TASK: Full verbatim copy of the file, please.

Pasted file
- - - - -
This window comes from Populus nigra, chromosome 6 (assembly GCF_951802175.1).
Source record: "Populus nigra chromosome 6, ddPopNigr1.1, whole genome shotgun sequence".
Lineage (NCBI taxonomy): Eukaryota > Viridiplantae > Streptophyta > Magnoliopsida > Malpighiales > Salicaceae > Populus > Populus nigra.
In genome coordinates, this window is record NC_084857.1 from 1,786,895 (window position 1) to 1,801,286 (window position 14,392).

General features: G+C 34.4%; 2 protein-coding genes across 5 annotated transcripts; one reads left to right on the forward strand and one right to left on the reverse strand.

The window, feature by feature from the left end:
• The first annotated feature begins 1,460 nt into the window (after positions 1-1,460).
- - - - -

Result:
This window comes from Populus nigra, chromosome 6 (assembly GCF_951802175.1).
Source record: "Populus nigra chromosome 6, ddPopNigr1.1, whole genome shotgun sequence".
Lineage (NCBI taxonomy): Eukaryota > Viridiplantae > Streptophyta > Magnoliopsida > Malpighiales > Salicaceae > Populus > Populus nigra.
In genome coordinates, this window is record NC_084857.1 from 1,786,895 (window position 1) to 1,801,286 (window position 14,392).

General features: G+C 34.4%; 2 protein-coding genes across 5 annotated transcripts; one reads left to right on the forward strand and one right to left on the reverse strand.

The window, feature by feature from the left end:
• The first annotated feature begins 1,460 nt into the window (after positions 1-1,460).